I picked a bad weekend to go out of town. This past weekend was chock-full of once-in-a-lifetime events that I will tell my grandchildren that I missed. What I didn’t miss, however, were the massive amounts of Facebook, Twitter, and Instagram posts telling me exactly how much I missed. I spent a substantial portion of the weekend trying to weave together many statuses, tweets, and photos posted by fellow friends, acquaintances, and classmates. After some serious cyber-sleuthing (read: Google), here is what I was able to deduce:
No one seems to be sure if Brown is married or celebrating a birthday. Anniversary and birthday are not interchangeable words. Which one are we celebrating here?! The University labelled Brown’s semiquincentenary an anniversary…but there was birthday cake. Or was it an anniversary cake? Either way, this place is 250 (+?) years young and apparently we must celebrate accordingly. And when I say accordingly, I mean from March 2014- May 2015. I guess we really are the fun Ivy.
Friday night was a tame mixture of Spring Weekend and Sochi. The Main Green was said to be so loud that no one could even hear President Paxson’s speech. The muddiness may have also contributed to a Spring Weekend foam party-like feel, but instead of getting pink eye, students’ shoes just got a little dirty. In addition, the 250+ flames/lights/blazing balls of fire were said to be extremely inconsistent and constantly changing colors and intensity; however, many were unsure if this was intentional or a #SochiProblem. We at BlogDH want to know whose idea it was for this fire-lit “250+” on University Hall and can we have whichever Blue Room muffin they were eating at the time?
The highlight of my Middle School career was perfecting the art of prank calling. I probably could pursue a second concentration in the field with the amount of time that I spent on Free 411 pretending that my cow was in labor or that I wanted to be connected with 1-800-Flowers. While I like to think I’ve put those days behind me, I recently heard about some of the prank calls you can do through Prankowl.com and it’s pretty amazing terrifying.
On top of being able to use the typical prank calling soundboards, you can do what Prank Owl calls the “Operator Prank.” This allows you to enter two of your friends’ phone numbers online, and then the site has these two phones dial each other. To make this even less legal acceptable, you can choose how long you want the phone call to last, and you can even listen to the conversation for as long as two and a half minutes. Let me reiterate that this can’t be legal, but it currently exists.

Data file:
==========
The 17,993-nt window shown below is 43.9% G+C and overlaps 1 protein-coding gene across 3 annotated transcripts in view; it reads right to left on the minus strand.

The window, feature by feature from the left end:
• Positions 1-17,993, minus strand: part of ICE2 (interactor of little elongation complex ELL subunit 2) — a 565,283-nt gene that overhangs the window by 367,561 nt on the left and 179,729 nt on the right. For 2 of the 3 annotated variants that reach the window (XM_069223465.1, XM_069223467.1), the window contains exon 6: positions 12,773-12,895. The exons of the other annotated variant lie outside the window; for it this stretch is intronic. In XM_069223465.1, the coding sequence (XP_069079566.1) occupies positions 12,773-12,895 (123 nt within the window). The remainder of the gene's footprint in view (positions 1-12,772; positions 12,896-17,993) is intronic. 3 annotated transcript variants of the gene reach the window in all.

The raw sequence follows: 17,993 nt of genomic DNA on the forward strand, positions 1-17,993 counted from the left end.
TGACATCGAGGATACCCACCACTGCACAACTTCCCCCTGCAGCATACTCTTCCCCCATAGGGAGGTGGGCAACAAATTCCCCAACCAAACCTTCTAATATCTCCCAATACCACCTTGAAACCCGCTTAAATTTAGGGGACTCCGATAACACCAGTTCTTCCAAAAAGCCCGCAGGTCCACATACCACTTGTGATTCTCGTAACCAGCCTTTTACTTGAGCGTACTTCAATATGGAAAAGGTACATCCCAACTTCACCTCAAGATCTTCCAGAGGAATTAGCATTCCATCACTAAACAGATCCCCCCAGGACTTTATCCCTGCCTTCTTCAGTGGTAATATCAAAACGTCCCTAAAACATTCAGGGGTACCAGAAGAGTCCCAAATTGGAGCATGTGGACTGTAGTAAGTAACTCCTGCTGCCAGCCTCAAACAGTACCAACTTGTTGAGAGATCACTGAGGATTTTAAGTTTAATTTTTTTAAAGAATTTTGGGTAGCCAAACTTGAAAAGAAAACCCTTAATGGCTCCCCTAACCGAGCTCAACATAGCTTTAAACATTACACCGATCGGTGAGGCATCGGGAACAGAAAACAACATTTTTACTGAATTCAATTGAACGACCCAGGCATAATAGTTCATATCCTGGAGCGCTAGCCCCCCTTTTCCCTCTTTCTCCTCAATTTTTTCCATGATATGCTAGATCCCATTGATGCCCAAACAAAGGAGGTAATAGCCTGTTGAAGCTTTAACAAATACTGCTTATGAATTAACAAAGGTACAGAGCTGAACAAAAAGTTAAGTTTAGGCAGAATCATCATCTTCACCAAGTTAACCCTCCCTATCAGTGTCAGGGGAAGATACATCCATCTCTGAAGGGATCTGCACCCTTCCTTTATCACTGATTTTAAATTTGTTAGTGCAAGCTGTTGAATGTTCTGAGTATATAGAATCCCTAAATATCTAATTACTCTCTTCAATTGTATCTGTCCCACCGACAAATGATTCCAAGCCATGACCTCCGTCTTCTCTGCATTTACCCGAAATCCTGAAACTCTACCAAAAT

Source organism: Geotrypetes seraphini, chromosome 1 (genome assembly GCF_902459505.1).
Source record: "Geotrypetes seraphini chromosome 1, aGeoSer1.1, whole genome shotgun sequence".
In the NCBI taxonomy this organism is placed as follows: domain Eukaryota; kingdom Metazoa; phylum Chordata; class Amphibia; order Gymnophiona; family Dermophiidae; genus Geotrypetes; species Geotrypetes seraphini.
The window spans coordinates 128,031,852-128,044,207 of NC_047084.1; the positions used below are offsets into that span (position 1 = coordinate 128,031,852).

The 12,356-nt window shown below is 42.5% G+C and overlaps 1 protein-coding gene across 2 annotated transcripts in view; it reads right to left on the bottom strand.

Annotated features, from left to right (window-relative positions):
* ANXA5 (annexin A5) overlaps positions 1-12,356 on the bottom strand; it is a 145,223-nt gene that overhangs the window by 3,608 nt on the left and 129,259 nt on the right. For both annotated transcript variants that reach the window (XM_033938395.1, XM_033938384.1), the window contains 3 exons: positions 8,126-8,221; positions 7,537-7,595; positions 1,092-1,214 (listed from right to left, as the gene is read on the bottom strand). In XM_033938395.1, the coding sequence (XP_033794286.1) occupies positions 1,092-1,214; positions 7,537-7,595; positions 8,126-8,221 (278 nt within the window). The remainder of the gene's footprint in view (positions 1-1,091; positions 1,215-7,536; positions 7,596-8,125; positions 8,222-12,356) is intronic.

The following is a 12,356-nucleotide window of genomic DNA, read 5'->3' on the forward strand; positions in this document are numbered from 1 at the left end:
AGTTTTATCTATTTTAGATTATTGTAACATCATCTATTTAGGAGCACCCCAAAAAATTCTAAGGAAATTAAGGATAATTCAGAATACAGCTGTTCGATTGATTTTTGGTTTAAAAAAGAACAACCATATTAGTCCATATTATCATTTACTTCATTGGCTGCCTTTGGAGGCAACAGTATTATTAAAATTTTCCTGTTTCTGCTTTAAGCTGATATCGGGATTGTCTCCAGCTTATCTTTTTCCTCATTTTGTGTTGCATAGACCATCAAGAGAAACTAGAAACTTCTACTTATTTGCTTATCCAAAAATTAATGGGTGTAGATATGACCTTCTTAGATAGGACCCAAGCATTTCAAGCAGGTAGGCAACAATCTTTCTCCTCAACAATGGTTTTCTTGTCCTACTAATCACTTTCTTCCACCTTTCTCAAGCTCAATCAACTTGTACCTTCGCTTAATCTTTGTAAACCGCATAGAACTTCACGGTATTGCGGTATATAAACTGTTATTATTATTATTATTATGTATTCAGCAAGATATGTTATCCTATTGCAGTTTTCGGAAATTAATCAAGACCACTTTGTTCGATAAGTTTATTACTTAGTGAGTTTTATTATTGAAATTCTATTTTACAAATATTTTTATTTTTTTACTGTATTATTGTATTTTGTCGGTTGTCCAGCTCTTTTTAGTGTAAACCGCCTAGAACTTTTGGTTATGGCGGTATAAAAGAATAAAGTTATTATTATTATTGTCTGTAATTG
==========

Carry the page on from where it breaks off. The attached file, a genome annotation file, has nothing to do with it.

I began to imagine the best (imaginary) pairs to subject to this prank. Here are some (questionable) ideas for Operator Prank pairs:
1. Gail and Abraham Lincoln. One can only hope it would play like this:
Abe: Four score and seven…
A: Conceived in liberty and dedicated to the proposition that…
This year, as a part of Brown’s 250th Anniversary opening weekend, His Highness the Aga Khan and World Bank Leader Jim Yong Kim ’82 will deliver the Stephen A. Ogden Jr. ’60 Memorial Lectures on International Affairs.
Jim Yong Kim will be the first to speak as a part of the Ogden Memorial Lectures on Friday, March 7 at 2:30 p.m. in Salomon. You can claim your free ticket here while spaces last. In addition to being the 12th president of the World Bank, Kim has served as both the president of Dartmouth College and the director of the HIV/AIDS Department at WHO, and is a co-founder of Partners in Health.
His Highness the Aga Khan will be speaking on Monday, March 10 at 5 p.m. in Salomon. You can also get a ticket here. As the 49th hereditary Imam of the Shia Ismaili Muslims, the Aga Khan has spent a great deal of his life’s work focusing on the development of Asia and Africa. He also holds many degrees, one being an honorary Doctor of Law from Brown.